PRESIDENT Robert Mugabe was not properly advised over former Vice-President Joice Mujuru’s continued stay in Parliament, as he should have declared a by-election in her constituency within 90 days of her appointment to the vice-presidency, law experts have said.
The lawyers said Mujuru’s seat should have been declared vacant when she was sworn in as vice-president and there was need to acknowledge that errors had been made.
Constitutional law expert, Alex Magaisa on his blog, said there was need for Mugabe and Speaker of Parliament, Jacob Mudenda, to take responsibility and correct wrongs.
“The point is that when an MP becomes a vice-president, his seat becomes vacant in terms of the Constitution,” he wrote.
“This means Mujuru’s seat became vacant last year and Mnangagwa’s seat is also now vacant.
“The fact that a by-election was not called in terms of Section 158 (3) of the Constitution, means there was a breach of the Constitution.
“The president is supposed to call elections in terms of Section 110 of the Constitution.”
Magaisa said the president was not properly advised and failed to uphold the Constitution.
He said Mudenda should have declared the vacant seat, while Mugabe called for a by-election.
“The president has a duty to uphold and defend the Constitution,” Magaisa said.
“This matter needs correction and acknowledgement of errors.”
It is now unclear whether the seat fell vacant immediately after Mujuru was appointed or there had to be a formal declaration of the vacancy.
Mugabe and Mudenda allowed the Mt Darwin West seat, which Mujuru holds, to remain vacant for nearly a year after failing to call for a by election at least by December 12 2013 according to the law. Section 129 (1)(c) of the Constitution, states that the seat of an MP becomes vacant upon the member becoming president or vice-president.
Mujuru was appointed vice-president on September 11 2013, making her seat vacant and by law, Mudenda was supposed to declare the seat vacant with Mugabe constitutionally proclaiming a date of a by-election within 90 days.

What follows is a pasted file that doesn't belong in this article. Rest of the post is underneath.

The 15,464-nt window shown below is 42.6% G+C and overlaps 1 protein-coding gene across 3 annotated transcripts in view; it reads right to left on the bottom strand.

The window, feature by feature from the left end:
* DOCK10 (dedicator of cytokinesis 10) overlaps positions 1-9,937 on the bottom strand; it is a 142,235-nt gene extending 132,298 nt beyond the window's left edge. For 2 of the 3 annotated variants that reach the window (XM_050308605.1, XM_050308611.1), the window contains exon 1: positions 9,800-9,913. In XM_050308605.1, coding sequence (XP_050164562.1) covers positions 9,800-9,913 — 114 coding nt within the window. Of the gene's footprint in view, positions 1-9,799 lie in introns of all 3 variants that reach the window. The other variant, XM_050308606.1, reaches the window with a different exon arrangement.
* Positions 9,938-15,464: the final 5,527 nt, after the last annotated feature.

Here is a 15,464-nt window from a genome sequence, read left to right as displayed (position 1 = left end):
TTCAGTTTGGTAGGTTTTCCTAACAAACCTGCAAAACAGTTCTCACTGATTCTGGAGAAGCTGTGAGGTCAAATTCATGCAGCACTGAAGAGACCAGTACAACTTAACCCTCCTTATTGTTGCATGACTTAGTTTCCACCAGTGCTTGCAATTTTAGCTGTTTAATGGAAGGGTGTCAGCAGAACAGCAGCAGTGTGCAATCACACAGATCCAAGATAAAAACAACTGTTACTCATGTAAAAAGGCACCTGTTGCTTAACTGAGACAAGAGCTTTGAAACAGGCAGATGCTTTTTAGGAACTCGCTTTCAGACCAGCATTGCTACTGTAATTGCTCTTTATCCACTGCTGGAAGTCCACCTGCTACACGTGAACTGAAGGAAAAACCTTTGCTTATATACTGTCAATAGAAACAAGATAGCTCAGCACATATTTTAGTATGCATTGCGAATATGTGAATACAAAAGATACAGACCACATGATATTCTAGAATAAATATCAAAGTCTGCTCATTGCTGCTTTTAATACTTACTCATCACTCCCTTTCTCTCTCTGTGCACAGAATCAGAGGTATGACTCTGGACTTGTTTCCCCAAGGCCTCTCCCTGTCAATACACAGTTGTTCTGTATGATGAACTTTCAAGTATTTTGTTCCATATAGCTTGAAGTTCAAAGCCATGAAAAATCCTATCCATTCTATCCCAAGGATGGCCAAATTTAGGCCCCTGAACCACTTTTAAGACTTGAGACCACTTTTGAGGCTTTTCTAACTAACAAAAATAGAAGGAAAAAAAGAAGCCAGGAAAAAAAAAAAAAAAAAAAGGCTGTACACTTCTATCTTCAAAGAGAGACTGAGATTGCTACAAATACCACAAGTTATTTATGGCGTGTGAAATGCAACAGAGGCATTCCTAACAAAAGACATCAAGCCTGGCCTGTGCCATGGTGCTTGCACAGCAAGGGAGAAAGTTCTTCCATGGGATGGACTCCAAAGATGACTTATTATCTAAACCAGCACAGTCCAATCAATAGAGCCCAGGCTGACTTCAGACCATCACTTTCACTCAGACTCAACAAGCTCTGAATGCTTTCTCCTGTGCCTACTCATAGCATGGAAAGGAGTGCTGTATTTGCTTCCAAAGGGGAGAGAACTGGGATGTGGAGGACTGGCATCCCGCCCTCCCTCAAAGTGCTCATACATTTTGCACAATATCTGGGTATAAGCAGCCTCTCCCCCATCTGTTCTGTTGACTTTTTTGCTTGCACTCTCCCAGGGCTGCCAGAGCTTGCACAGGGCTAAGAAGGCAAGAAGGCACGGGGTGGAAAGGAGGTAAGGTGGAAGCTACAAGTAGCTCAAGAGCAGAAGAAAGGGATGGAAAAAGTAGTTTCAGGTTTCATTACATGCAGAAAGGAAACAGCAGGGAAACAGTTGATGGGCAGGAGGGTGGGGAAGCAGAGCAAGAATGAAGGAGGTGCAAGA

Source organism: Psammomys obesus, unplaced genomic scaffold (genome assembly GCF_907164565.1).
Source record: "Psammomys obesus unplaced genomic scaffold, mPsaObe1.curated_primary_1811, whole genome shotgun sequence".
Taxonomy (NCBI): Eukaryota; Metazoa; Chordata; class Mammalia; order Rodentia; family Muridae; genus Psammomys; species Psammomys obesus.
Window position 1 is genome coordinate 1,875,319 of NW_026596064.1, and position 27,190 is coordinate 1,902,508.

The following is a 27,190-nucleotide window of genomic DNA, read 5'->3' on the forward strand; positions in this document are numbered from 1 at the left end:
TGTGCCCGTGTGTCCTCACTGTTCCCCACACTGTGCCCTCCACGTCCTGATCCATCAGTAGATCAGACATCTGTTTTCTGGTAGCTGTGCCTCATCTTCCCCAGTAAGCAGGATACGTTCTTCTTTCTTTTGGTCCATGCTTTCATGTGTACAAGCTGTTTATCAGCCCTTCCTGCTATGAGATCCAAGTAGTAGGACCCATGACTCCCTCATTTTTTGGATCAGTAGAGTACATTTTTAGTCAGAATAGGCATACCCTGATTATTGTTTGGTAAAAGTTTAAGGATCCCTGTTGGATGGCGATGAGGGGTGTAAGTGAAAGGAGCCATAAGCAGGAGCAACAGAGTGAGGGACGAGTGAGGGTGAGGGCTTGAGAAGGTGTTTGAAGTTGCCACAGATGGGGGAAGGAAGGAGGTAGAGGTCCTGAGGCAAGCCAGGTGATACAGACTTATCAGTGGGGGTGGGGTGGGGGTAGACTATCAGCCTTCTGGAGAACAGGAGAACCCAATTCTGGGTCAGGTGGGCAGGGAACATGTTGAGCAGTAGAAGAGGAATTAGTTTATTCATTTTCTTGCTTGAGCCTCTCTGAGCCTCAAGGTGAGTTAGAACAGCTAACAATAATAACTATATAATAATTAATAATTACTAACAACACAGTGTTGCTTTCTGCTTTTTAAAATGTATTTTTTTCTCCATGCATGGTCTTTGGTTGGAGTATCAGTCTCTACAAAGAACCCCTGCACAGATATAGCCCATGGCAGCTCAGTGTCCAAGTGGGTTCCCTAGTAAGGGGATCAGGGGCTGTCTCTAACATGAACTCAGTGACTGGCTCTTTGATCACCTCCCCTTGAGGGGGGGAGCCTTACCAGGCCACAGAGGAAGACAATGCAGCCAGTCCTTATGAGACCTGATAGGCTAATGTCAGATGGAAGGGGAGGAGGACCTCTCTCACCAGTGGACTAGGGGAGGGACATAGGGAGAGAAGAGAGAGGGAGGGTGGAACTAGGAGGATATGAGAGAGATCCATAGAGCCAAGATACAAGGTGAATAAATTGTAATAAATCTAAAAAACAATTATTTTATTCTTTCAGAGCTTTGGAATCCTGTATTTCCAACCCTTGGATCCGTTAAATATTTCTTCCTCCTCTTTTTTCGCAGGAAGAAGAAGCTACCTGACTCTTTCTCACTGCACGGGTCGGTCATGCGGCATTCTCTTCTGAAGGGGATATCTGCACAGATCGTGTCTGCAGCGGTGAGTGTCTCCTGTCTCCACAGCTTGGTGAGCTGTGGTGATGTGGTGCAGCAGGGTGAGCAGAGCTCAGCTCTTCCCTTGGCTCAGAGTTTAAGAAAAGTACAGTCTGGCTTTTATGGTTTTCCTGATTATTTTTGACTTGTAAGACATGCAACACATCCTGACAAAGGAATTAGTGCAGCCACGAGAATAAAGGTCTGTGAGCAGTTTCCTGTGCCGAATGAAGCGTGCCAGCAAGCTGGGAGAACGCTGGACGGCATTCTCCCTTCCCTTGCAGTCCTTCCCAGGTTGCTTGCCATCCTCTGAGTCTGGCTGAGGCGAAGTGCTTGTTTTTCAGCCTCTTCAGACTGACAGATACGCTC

MDC-T spokesman and lawyer Obert Gutu concurred with Magaisa, saying the breach of the Constitution was nothing new because it was in the Zanu PF DNA to breach when it was convenient for them.
“What we have is a Constitution, but without constitutionalism,” he said. “This is the hallmark of Zanu PF. They duck and dive every time they see a constitutional provision which does not suite their needs.”
Gutu said Mugabe and his party had failed to adhere to a number of constitutional provisions including the stipulation to create provincial councils.
“They have clearly ignored the concept of devolution and provincial councils,” he said. “Thirteen months after the election we still don’t have an enabling Act because Zanu PF is uncomfortable with this provision.”
Former Copac co-chairperson Douglas Mwonzora said the provision was very clear and cannot be read otherwise.
“We should have had a by-election in Mt Darwin West and now another by election should be held in Chirumanzu-Zibagwe, but that did not happen. It is only emerging now because of sour grapes within Zanu PF,” he said.
But worryingly, the opposition failed to identify the anomaly and allowed it to persist for more than a year.